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עמוד בית
Mon, 20.05.24

Original Articles

IMAJ | volume 13

Journal 6, June 2011
pages: 350-353

Anti-Lipoprotein Lipase Antibodies in Patients with Hypertriglyceridemia without Associated Autoimmune Disease

    Summary

    Background: Anti-lipoprotein lipase antibodies have been described in rare cases of patients with hypertriglyceridemia. However, no systematic study evaluating these antibodies in patients with this lipid abnormality has been undertaken.

    Objectives: To analyze the correlation of anti-lipoprotein lipase (anti-LPL) antibodies with other laboratory findings in patients with hypertriglyceridemia but no autoimmune disease.

    Methods: We evaluated 44 hypertriglyceridemic patients without autoimmune disease. Clinical and laboratory evaluations included analyses of co-morbidities, fasting lipid profile and anti-LPL antibodies.

    Results: Mean patient age was 55 ± 10 years; 46% of the patients were female and 64% were Caucasian. The mean disease duration was 94.4 months and mean body mass index 28.7 ± 3.6 kg/m2; 34.0% were diabetic, 25.0% were obese, 72.7% had systemic arterial hypertension, 75% were sedentary, 15.9% were smokers, 56.8% had a family history of dyslipidemia, 45.5% had a family history of coronary insufficiency, 20.5% had acute myocardial infarction, 9.0% had undergone revascularization and 11.0% angioplasty, 79.5% were being treated with statins and 43.2% were taking fibrates. Median triglyceride levels were 254 mg/dl (range 100-3781 mg/dl), and total cholesterol level was 233 ± 111 mg/dl. High-density lipoprotein was 42.6 ± 15.4 mg/dl, low-density lipoprotein 110.7 ± 42.4 mg/dl and very low-density lipoprotein 48 ± 15 mg/dl. Anti-LPL antibodies were identified in 2 patients (4.5%), both of whom had a family history of dyslipidemia, coronary insufficiency and acute myocardial infarction; one had undergone myocardial revascularization and percutaneous transluminal coronary angioplasty, and both were using fibrates and had normal triglyceride levels.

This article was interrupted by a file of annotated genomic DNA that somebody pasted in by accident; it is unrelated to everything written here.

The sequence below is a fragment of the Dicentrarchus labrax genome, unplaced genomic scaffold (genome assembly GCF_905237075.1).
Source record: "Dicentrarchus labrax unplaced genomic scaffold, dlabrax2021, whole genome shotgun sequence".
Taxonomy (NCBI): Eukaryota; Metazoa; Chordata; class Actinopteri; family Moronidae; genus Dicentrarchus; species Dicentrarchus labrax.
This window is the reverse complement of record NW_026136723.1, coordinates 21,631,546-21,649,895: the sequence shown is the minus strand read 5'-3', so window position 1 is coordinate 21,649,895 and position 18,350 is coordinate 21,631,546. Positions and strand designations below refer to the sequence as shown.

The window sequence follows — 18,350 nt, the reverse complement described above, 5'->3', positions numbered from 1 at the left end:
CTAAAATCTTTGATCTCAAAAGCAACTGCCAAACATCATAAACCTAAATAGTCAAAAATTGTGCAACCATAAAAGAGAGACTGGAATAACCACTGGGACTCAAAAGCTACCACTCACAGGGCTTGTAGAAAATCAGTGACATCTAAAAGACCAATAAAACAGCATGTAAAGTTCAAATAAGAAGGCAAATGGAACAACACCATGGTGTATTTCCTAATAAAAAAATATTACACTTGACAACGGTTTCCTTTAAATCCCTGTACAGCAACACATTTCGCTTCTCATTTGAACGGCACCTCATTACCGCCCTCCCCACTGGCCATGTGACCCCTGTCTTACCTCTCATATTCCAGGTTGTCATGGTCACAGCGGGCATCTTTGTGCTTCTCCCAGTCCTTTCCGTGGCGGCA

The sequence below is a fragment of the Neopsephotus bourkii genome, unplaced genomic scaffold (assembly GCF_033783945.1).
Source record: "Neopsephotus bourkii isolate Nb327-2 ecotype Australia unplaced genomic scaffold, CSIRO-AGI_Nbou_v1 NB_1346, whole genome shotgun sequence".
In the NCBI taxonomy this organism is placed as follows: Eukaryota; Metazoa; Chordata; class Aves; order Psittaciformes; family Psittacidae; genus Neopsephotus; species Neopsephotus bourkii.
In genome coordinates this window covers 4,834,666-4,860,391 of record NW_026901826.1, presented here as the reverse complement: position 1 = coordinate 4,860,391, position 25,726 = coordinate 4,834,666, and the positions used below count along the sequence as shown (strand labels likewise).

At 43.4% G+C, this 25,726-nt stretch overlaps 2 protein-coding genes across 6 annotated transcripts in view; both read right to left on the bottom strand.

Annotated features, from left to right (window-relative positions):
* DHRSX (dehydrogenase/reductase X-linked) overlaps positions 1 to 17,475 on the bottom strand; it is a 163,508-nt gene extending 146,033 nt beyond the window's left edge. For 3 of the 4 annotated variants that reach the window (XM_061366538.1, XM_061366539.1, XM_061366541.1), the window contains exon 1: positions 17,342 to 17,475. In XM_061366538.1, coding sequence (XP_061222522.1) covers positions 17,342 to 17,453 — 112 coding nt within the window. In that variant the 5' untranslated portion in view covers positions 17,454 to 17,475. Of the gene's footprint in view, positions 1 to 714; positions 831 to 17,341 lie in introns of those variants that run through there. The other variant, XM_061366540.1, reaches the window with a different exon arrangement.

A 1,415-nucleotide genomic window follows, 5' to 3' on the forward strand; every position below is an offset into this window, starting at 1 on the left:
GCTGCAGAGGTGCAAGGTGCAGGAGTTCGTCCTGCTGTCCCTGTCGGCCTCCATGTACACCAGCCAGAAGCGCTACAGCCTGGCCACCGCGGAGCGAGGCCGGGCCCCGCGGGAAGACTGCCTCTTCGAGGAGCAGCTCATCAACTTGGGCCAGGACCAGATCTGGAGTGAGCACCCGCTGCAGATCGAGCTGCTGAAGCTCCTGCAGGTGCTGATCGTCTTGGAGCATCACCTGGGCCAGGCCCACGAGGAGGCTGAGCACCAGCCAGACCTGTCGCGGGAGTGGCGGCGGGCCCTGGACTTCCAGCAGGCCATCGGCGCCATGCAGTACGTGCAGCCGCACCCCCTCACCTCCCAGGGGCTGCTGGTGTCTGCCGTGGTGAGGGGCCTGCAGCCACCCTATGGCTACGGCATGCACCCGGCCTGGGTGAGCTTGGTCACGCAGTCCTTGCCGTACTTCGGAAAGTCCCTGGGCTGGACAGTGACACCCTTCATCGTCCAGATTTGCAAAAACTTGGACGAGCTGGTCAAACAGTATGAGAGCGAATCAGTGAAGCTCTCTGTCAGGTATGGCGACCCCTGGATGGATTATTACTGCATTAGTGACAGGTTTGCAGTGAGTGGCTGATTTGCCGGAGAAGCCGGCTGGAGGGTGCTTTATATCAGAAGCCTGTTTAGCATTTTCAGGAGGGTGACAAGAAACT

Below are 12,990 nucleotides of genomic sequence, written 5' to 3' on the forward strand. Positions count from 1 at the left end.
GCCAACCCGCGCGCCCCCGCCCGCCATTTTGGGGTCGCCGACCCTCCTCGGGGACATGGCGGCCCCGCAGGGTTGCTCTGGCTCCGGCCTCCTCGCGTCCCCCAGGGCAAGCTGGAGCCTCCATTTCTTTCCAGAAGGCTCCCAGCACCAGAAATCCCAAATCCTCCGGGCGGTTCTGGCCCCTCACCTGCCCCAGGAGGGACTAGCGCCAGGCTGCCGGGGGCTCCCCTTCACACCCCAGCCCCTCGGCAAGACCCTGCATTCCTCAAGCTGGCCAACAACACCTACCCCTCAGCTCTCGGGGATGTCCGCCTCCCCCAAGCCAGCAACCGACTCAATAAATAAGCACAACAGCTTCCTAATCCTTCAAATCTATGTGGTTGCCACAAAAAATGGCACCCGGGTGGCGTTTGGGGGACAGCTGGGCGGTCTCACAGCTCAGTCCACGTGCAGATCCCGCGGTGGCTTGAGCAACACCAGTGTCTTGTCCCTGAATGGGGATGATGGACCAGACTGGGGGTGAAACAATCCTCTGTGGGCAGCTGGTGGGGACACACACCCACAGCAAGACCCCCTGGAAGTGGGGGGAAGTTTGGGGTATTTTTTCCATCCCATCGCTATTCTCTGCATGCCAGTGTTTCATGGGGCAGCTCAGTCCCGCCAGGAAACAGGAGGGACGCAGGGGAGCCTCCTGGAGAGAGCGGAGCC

Conclusions: Our findings demonstrate a correlation between the immune response and dyslipoproteinemia in hypertriglyceridemic patients, suggesting that autoimmune disease contributes to the dyslipidemia process.

     

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